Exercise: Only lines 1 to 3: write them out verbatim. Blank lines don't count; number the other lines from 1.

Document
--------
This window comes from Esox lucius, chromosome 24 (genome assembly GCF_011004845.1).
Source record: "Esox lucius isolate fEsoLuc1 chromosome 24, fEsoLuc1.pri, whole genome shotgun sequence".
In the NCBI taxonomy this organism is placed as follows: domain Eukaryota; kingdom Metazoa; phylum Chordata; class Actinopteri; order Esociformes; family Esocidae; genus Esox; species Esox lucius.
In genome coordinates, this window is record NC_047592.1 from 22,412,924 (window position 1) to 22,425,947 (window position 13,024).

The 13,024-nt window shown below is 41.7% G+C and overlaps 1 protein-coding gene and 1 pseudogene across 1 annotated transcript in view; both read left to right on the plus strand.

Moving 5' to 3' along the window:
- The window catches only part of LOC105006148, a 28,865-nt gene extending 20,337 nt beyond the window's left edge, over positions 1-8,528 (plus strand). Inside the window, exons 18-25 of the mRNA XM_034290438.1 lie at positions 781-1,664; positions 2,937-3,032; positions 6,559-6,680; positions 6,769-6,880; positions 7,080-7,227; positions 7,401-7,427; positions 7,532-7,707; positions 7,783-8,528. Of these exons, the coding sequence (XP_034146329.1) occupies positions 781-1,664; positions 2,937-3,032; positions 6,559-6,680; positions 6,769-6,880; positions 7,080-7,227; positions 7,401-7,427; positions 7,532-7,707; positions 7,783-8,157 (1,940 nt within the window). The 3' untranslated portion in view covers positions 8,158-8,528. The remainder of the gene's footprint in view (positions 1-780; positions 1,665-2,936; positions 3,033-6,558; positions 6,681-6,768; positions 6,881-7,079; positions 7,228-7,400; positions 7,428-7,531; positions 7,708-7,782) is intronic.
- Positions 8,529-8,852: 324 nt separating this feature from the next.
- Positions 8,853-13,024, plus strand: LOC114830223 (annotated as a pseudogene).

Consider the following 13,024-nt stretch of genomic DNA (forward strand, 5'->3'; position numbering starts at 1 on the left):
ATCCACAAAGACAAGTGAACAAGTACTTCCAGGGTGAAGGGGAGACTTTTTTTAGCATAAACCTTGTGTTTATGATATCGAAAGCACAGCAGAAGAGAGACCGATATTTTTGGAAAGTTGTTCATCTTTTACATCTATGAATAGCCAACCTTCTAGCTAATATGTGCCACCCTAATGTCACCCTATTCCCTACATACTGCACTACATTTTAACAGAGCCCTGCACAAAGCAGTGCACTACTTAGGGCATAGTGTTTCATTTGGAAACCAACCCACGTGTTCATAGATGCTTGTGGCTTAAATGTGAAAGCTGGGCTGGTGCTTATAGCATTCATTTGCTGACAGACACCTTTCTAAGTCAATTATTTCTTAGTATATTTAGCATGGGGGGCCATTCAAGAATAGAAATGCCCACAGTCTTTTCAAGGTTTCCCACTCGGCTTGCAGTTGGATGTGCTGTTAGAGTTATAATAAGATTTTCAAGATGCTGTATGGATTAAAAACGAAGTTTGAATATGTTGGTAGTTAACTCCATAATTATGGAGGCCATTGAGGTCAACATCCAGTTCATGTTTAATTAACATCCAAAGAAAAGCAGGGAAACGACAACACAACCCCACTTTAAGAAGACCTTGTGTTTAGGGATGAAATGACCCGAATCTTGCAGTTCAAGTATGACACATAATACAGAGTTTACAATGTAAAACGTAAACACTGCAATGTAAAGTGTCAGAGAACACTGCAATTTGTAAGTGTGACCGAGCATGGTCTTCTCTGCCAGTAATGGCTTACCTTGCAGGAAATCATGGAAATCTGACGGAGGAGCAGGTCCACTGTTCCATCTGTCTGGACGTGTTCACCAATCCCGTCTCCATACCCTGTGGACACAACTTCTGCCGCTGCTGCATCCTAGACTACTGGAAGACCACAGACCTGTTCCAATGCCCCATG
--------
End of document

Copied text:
This window comes from Esox lucius, chromosome 24 (genome assembly GCF_011004845.1).
Source record: "Esox lucius isolate fEsoLuc1 chromosome 24, fEsoLuc1.pri, whole genome shotgun sequence".
In the NCBI taxonomy this organism is placed as follows: domain Eukaryota; kingdom Metazoa; phylum Chordata; class Actinopteri; order Esociformes; family Esocidae; genus Esox; species Esox lucius.